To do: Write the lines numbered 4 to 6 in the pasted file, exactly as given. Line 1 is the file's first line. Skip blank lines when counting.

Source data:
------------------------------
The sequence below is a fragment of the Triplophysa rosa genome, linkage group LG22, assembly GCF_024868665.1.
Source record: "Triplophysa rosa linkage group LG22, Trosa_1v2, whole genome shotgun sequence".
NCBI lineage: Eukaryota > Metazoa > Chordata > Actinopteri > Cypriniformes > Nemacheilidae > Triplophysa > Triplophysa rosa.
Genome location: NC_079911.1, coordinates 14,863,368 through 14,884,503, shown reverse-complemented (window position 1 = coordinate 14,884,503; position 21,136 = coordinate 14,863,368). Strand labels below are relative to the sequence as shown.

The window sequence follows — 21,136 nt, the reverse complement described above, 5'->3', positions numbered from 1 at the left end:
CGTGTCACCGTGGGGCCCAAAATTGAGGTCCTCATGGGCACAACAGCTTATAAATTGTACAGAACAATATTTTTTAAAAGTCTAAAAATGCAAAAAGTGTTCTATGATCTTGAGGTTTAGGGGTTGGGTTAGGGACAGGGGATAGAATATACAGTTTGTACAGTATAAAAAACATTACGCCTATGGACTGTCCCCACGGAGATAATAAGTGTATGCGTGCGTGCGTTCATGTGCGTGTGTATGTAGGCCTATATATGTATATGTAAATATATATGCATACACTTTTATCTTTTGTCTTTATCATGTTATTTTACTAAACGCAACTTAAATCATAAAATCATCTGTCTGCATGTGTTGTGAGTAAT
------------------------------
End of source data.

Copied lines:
Genome location: NC_079911.1, coordinates 14,863,368 through 14,884,503, shown reverse-complemented (window position 1 = coordinate 14,884,503; position 21,136 = coordinate 14,863,368). Strand labels below are relative to the sequence as shown.

The window sequence follows — 21,136 nt, the reverse complement described above, 5'->3', positions numbered from 1 at the left end:
CGTGTCACCGTGGGGCCCAAAATTGAGGTCCTCATGGGCACAACAGCTTATAAATTGTACAGAACAATATTTTTTAAAAGTCTAAAAATGCAAAAAGTGTTCTATGATCTTGAGGTTTAGGGGTTGGGTTAGGGACAGGGGATAGAATATACAGTTTGTACAGTATAAAAAACATTACGCCTATGGACTGTCCCCACGGAGATAATAAGTGTATGCGTGCGTGCGTTCATGTGCGTGTGTATGTAGGCCTATATATGTATATGTAAATATATATGCATACACTTTTATCTTTTGTCTTTATCATGTTATTTTACTAAACGCAACTTAAATCATAAAATCATCTGTCTGCATGTGTTGTGAGTAAT